The bill would place large parks like Disneyland and Universal on the same timeline for reopening as smaller parks.
Two Southern California legislators have introduced a bill that seeks to allow large theme parks to reopen sooner.
The bill would place the largest parks, like Disneyland, Magic Mountain and Universal Studios, on the same timeline for reopening as smaller parks.
Right now under the state's color-coded tier system, smaller parks - with a capacity under 15,000 - would reopen when a region reaches the Orange, or moderate tier.
Larger parks would have to wait until the next tier is achieved, Yellow, or minimal cases. Parks like Disneyland have been closed for almost 11 months.
Assembly Bill 420 was introduced by Assemblywoman Suzette Valladares, a Santa Clarita Republican whose district includes Magic Mountain, and Assemblywoman Sharon Quirk-Silva, a Democrat from Orange County whose district borders Disneyland.
They note that other large theme parks around the world, including Disney World in Florida, have reopened without evidence they have contributed to major COVID-19 outbreaks.
They also note that theme parks contribute significantly to the California economy, generating $12.6 billion in direct and indirect revenue to state government and paying $1.5 billion a year in federal, state and local taxes. The assemblywomen say reopening the parks would allow tens of thousands of people to return to work.
Disneyland closed in March 2020, at first as a voluntary safety measure and later remaining closed under state orders that applied to many businesses and activities throughout California.
"I think it can be done safely, and I think not only Disney, Magic Mountain, other theme parks -- they're in the business to move people, to move them safely, and I think that it's the time to move down this pathway," said Quirk-Silva.
The California Attractions and Parks Association, the trade organization representing theme parks in the state, backs the bill. The organization adds the current requirements will keep parks closed indefinitely.
"Worldwide, theme parks have proven they can reopen responsibly while protecting the health of guests and staff," said Erin Guerrero, executive director of the California Attractions and Parks Association. "Science and data show it can be done. California should allow theme parks to reopen responsibly in the Orange - Moderate - Tier 3.
"Nearly a year after parks closed in response to the pandemic, tens of thousands of employees remain out of work, while local businesses, communities surrounding theme parks, and local governments face ongoing negative consequences."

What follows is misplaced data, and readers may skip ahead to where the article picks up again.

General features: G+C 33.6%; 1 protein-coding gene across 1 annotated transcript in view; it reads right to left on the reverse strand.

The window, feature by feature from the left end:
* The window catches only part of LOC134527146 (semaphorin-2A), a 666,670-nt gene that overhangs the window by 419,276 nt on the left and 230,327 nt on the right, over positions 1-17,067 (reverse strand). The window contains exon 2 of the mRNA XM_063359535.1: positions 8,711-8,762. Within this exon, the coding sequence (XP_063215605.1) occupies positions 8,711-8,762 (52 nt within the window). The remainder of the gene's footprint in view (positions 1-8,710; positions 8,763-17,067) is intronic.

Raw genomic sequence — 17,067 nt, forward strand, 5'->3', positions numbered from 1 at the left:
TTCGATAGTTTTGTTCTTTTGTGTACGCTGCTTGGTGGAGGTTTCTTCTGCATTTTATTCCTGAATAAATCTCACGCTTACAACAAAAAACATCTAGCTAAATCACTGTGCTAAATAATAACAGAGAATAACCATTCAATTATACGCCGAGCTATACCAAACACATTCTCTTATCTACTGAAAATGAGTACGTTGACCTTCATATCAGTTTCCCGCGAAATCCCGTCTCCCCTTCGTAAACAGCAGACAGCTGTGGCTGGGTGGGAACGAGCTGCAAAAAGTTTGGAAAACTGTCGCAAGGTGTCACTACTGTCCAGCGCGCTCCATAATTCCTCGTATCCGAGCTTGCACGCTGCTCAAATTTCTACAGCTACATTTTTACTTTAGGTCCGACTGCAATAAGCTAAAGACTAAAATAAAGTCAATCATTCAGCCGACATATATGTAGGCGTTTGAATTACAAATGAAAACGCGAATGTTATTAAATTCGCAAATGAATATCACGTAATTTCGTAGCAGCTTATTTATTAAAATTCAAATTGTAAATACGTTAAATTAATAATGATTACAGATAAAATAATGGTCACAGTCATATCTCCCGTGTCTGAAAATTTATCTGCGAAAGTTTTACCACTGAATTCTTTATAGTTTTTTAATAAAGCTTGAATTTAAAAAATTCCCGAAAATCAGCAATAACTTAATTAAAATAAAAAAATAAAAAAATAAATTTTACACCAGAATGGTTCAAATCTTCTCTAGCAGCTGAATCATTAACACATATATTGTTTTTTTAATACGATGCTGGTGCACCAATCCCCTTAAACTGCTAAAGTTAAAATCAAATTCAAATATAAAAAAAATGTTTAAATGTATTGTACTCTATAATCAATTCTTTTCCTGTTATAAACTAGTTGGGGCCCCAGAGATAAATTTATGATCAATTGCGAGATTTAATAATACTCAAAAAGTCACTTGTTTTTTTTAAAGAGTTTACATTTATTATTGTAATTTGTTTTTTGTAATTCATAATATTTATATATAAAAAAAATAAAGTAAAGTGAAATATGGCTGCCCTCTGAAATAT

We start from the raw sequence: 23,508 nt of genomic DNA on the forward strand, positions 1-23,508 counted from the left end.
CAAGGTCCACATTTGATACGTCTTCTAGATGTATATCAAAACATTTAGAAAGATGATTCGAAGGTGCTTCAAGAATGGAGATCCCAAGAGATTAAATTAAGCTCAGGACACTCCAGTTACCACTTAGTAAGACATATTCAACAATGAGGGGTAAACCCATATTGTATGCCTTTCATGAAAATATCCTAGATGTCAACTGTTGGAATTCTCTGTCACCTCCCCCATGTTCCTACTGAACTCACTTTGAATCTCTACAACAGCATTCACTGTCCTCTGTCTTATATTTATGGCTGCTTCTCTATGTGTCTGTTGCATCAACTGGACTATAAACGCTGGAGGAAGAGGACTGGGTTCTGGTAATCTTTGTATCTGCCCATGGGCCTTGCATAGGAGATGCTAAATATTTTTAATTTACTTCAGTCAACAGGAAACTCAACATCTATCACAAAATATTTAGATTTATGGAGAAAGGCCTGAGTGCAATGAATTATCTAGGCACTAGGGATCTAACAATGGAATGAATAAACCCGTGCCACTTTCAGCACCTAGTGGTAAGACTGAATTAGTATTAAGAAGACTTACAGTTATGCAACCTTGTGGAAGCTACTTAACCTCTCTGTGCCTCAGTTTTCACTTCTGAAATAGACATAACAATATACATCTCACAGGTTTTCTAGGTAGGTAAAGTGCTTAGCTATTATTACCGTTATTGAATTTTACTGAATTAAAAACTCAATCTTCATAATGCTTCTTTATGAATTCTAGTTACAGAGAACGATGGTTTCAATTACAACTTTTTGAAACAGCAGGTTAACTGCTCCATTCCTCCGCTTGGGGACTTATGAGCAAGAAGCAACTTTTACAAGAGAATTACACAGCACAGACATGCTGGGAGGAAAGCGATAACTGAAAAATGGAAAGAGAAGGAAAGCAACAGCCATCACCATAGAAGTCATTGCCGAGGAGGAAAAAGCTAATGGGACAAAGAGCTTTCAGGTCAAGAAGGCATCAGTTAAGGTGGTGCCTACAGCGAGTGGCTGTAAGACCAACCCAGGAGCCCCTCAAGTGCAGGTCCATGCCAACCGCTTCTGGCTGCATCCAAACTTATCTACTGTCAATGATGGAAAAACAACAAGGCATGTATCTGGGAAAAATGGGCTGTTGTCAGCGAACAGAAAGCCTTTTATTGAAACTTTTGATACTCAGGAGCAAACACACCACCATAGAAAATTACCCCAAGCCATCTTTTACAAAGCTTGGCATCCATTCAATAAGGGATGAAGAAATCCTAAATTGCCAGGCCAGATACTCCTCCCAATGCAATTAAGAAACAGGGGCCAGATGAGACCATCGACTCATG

Race to vaccinate
The bill is being introduced as case numbers and hospitalizations from COVID-19 drop from their peaks of early January, but remain higher than the summer surge.
Pressure is increasing on the health system to speed up vaccination distribution as new and more contagious variants of the virus begin to take hold throughout the country.
Scientists in the United States have found more than 500 cases of a newer, more contagious variant of the coronavirus that was first detected in the United Kingdom. They say it has the potential to become the dominant cause of infections in this country in a matter of weeks.
Some U.S. experts say the country has fallen behind in its ability to detect coronavirus mutations.
So far less than 1% of positive specimens in the United States are being sequenced to determine whether they have mutations.
Experts are still studying whether the vaccines currently approved for emergency use are as effective against the other variants.
"A number of them have these mutations that may impact their ability to be neutralized by the antibodies generated from vaccination, so they could impact the performance of the vaccines," said Dr. Benjamin Pinsky with the Stanford Clinical Virology Lab.
One possible boost to nationwide vaccination efforts moved forward Thursday: Johnson & Johnson submitted an application for emergency-use authorization for a COVID-19 vaccine that would only require a single dose.
Los Angeles County released its latest case numbers Thursday, adding another 239 deaths from the virus and 5,028 additional cases. That now brings the county's totals to 17,539 deaths and more than 1.13 million cases since the pandemic started. There are nearly 5,000 patients hospitalized with COVID-19, with 27% of them in the ICU.
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